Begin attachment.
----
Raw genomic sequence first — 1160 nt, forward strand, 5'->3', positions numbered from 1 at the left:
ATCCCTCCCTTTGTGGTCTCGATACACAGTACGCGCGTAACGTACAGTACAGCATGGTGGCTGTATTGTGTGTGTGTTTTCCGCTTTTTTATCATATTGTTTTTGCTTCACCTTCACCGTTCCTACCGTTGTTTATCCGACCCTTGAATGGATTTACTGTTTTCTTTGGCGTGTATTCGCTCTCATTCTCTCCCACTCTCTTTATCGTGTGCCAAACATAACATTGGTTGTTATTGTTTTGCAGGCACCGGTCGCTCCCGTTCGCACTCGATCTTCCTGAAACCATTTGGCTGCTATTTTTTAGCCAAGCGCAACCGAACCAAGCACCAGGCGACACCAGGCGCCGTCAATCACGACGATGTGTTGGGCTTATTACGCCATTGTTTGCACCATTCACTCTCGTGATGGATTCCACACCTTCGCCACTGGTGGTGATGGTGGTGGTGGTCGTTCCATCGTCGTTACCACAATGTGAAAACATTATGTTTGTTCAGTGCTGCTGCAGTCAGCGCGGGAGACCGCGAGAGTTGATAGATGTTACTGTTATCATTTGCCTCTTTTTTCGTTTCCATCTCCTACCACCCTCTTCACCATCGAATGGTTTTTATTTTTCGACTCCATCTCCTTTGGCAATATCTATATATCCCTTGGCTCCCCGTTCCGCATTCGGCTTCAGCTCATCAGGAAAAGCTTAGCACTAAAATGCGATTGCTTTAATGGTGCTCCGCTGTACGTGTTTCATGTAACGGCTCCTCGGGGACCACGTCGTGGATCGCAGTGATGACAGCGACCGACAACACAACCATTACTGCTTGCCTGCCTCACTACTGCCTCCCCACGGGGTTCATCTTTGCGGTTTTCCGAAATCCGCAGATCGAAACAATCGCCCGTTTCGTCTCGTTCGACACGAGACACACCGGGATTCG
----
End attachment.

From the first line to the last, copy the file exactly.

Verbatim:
Raw genomic sequence first — 1160 nt, forward strand, 5'->3', positions numbered from 1 at the left:
ATCCCTCCCTTTGTGGTCTCGATACACAGTACGCGCGTAACGTACAGTACAGCATGGTGGCTGTATTGTGTGTGTGTTTTCCGCTTTTTTATCATATTGTTTTTGCTTCACCTTCACCGTTCCTACCGTTGTTTATCCGACCCTTGAATGGATTTACTGTTTTCTTTGGCGTGTATTCGCTCTCATTCTCTCCCACTCTCTTTATCGTGTGCCAAACATAACATTGGTTGTTATTGTTTTGCAGGCACCGGTCGCTCCCGTTCGCACTCGATCTTCCTGAAACCATTTGGCTGCTATTTTTTAGCCAAGCGCAACCGAACCAAGCACCAGGCGACACCAGGCGCCGTCAATCACGACGATGTGTTGGGCTTATTACGCCATTGTTTGCACCATTCACTCTCGTGATGGATTCCACACCTTCGCCACTGGTGGTGATGGTGGTGGTGGTCGTTCCATCGTCGTTACCACAATGTGAAAACATTATGTTTGTTCAGTGCTGCTGCAGTCAGCGCGGGAGACCGCGAGAGTTGATAGATGTTACTGTTATCATTTGCCTCTTTTTTCGTTTCCATCTCCTACCACCCTCTTCACCATCGAATGGTTTTTATTTTTCGACTCCATCTCCTTTGGCAATATCTATATATCCCTTGGCTCCCCGTTCCGCATTCGGCTTCAGCTCATCAGGAAAAGCTTAGCACTAAAATGCGATTGCTTTAATGGTGCTCCGCTGTACGTGTTTCATGTAACGGCTCCTCGGGGACCACGTCGTGGATCGCAGTGATGACAGCGACCGACAACACAACCATTACTGCTTGCCTGCCTCACTACTGCCTCCCCACGGGGTTCATCTTTGCGGTTTTCCGAAATCCGCAGATCGAAACAATCGCCCGTTTCGTCTCGTTCGACACGAGACACACCGGGATTCG